I will not be vacationing or spending money in any states that voted red, other than the one I live in. They are not getting my hard earned money and support.

MIDTERM ELECTIONS ARE JUST AS IMPORTANT! we need better voter turnout for them, educate and participate! Hopefully in two years we can mitigate this horror SOMEWHAT by electing a Democratic led Congress.

Finding hope right now is one of the hardest things I’ve ever had to do. Thank you for this post. We need to have each other’s backs, this time and always.

Reply
Kathy

Your last point, Sarah, about attempting some empathy and understanding of those who voted for him is particularly important to me. Members of my family who I love very much and would entrust to make decisions on my behalf VOTED FOR TRUMP. On the other hand, I hate anyone who voted for that sexist, stupid, loud asshole. I can’t reconcile the feelings but I’ll need to soon, as Thanksgiving is coming up!!! Thanks for this post.

Reply
Manisha

For the first time ever I’m looking to my white female friends for a lead on what to do. Women of color have been struggling for years and I for one am just tired and now scared. I pulled out my passport yesterday for a regular old trip to Target. I felt a lot of fear but then later felt silly about it. I’ve already encountered hate crimes directed to me and know from that experience that having my passport would mean nothing. My daughter came home from school and asked if we will still be able to live in MN. If her friends and her mom would get banned. I remembered what my white friends said about staying put. I told her this and faked some courage. I have a certain amount of privilege from being married to a white guy but when I’m alone I feel powerless. The only (hate to say) positive thing is that bigotry and discrimination is out and open. The white side of my family and my white neighbors can no longer deny it and possibly might do some self reflection. What am I going to do? I’m going to continue to do my things including taking a Spanish course at Langugae Central where the cost of my tuition will subsidize the cost of English classes for recent immigrants. Thank you Sarah, you are one of the ones I look to lead the way and you are doing a great job! I do believe now is the time for POC to step slightly to the side and let our white allies fight. It will allow us to heal and get stronger.

Reply
Sarah Von Bargen

I so appreciate your comment, Manisha. I actually just received an email from a POC telling them that I was overstepping my bounds by offering to help or to lend my privilege, so it makes me feel better to hear that you found this helpful. <3

Reply
Manisha

Well that is sad to me. My white husband can do more good in just one conversation with another white person than I could ever do. None of us can afford to dismiss the work of white allies. We all have a role in the revolution. I hope you continue to embrace yours.

Reply
Samantha

Love this list! I woke up Wednesday morning with a pit in my stomach, and I still can’t believe it’s real. It’s a scary world we live in, and I have a feeling it’s about to get worse before it gets better. Thank you for providing actionable things we can do right now 🙂 We need it!

Reply
Heather

I am having trouble finding the official link (yay work computers!), but Travis McElroy, who does a bunch of really awesome podcasts (mcelroyshows.com) recorded a “fireside chat” that has turned into the hashtag #iamholdingyourhand, and they are selling buttons with that phrase/idea on Zazzle, with proceeds going to the ACLU.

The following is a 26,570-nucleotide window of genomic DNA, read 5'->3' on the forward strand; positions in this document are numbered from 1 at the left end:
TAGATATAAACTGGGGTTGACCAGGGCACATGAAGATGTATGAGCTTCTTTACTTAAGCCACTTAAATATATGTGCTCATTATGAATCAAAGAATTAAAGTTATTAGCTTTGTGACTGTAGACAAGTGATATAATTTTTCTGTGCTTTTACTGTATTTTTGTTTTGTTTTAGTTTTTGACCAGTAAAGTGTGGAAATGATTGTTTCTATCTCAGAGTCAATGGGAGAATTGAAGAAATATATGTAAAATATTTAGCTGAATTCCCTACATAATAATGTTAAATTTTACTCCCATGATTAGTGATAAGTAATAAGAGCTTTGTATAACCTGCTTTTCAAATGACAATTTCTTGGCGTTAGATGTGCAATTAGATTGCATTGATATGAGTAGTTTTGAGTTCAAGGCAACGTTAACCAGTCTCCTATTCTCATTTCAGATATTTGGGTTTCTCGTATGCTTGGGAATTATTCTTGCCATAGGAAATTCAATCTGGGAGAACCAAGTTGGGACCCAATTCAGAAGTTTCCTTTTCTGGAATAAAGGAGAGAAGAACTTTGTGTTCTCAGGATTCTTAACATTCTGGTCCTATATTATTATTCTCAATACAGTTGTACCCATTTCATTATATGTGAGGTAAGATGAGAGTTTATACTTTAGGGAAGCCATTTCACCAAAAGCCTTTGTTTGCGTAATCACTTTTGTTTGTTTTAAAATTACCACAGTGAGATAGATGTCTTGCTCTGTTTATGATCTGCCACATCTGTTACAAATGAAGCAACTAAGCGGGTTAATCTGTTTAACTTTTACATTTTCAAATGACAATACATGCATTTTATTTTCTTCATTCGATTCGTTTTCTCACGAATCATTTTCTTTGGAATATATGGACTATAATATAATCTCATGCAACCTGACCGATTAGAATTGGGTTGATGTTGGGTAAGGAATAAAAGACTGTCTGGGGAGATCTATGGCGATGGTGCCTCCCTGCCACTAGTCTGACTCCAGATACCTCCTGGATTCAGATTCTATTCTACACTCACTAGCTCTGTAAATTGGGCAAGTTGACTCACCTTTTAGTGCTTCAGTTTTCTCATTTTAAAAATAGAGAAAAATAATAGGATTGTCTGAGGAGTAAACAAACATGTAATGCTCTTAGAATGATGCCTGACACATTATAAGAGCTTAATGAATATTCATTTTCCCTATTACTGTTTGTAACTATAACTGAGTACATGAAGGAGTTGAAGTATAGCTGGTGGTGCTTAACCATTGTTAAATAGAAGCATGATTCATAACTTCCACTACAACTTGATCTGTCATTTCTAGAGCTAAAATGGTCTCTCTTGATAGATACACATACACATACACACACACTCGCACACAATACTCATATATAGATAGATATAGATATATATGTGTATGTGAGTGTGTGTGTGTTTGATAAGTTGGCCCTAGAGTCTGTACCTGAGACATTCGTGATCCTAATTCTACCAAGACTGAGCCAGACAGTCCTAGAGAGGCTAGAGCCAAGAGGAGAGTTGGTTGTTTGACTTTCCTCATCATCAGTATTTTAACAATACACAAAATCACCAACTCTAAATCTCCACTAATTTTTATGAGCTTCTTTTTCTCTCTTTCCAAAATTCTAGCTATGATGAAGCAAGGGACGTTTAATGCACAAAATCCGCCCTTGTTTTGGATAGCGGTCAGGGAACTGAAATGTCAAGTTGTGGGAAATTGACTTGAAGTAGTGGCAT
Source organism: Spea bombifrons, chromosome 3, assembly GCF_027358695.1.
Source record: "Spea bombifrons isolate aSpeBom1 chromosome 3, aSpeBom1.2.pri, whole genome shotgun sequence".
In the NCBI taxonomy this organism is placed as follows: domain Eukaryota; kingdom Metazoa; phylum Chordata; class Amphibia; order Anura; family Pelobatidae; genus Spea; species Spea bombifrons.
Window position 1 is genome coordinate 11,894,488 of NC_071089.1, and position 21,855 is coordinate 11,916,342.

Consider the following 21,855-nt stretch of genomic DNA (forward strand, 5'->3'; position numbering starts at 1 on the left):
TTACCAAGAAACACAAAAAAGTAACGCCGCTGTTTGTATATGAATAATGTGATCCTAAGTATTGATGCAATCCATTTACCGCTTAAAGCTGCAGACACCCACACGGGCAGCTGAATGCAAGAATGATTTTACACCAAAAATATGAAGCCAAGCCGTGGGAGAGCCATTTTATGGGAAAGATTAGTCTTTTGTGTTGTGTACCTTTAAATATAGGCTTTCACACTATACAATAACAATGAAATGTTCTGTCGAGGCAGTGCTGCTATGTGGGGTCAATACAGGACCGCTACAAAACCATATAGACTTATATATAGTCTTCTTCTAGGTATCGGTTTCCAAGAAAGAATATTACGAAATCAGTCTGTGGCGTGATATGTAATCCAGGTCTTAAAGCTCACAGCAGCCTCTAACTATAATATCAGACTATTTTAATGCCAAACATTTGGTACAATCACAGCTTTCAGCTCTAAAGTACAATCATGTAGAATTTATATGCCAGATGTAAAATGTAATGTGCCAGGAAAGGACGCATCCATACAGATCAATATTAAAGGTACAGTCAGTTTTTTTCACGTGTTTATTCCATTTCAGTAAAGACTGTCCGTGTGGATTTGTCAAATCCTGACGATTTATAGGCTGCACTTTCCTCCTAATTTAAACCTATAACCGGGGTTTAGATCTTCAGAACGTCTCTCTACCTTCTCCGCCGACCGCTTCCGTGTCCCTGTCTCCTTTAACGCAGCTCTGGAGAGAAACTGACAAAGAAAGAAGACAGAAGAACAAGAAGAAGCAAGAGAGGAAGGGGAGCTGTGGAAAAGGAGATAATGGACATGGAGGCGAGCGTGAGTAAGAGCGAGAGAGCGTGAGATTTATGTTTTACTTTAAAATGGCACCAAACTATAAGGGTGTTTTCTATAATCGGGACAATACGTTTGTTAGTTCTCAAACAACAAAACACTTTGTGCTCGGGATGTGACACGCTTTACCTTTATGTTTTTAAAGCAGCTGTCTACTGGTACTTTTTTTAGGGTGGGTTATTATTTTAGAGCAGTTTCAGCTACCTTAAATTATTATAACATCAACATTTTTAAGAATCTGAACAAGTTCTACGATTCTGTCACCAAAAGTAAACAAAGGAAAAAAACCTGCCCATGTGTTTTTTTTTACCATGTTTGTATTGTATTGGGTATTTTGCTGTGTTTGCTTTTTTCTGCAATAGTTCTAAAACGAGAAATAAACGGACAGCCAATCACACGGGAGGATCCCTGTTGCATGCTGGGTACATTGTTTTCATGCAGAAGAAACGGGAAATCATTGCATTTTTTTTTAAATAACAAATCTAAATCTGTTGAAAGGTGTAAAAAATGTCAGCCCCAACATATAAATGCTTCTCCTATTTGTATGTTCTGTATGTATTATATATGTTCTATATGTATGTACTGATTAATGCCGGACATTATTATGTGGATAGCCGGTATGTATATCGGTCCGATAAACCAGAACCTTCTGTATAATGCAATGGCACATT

I have felt a lot of anxiety over the past few days, and I think everyone could benefit from finding that link through Twitter or Facebook and giving it a listen. It helped me a lot, and is promoting unity and compassion.

Reply
Alice

On 11/9, I spoke to a woman wearing a t-shirt that said Terrible Things Happen and People Wake Up. I’m certainly awake now. I’ve had more conversations about democracy, social justice, and political activism in the past 48 hours than I’ve had in years. It was all too easy, as a white, middle-class mom with young children, to get caught up in the rush of life, to get blinded by my own privilege, and fail to act meaningfully on my values and convictions. I will not make that mistake again. It’s not enough to limit my activism to voting and educating my own. I can do better. I can do more. Your list has been extremely helpful. Thank you.

Reply
FMF

I’m old enough to remember when Reagan was elected and everyone was saying he was going to get us in a war (in which I’d have the chance of being drafted) or even start a nuclear war. There was panic and hysteria for some time after he was elected. In the end, it was all angst over nothing.

I’ve also seen numerous presidents get elected and what they’ve done after being elected and I’ve come to this conclusion:

“It’s never as good as the people voting for the new president think it’s going to be and it’s never as bad as the people who didn’t vote for him fear it’s going to be.”

ALL of them change once they get elected. They realize what they have to deal with and it moves them to the center (conservatives get less conservative and liberals get less liberal). I’ve seen it happen from Reagan to Obama and don’t expect anything less than the same from Trump.

So take heart as this too shall pass.

Reply
Sphinx

Reagan’s presidency was deeply damaging. Many lives were lost under him and his policies that could have been avoided by a better president.

Reply
Camila @ AdventitiousViolet

As a Canadian (with a father who lived under a dictatorship in South America for most of his youth) this is very hard to watch. I know that Americans are already so polarised but like that quote from that teacher said, I hope that people can get passed their racism and bigotry, that is too often fuelled by ignorance and fear. I wish to all Americans that one day you’ll find peace. In the meantime, I think what you are suggesting is an amazing way to start, especially if so many people have been ignoring the issues at hand. Best of luck to you USA!

Reply

Leave a comment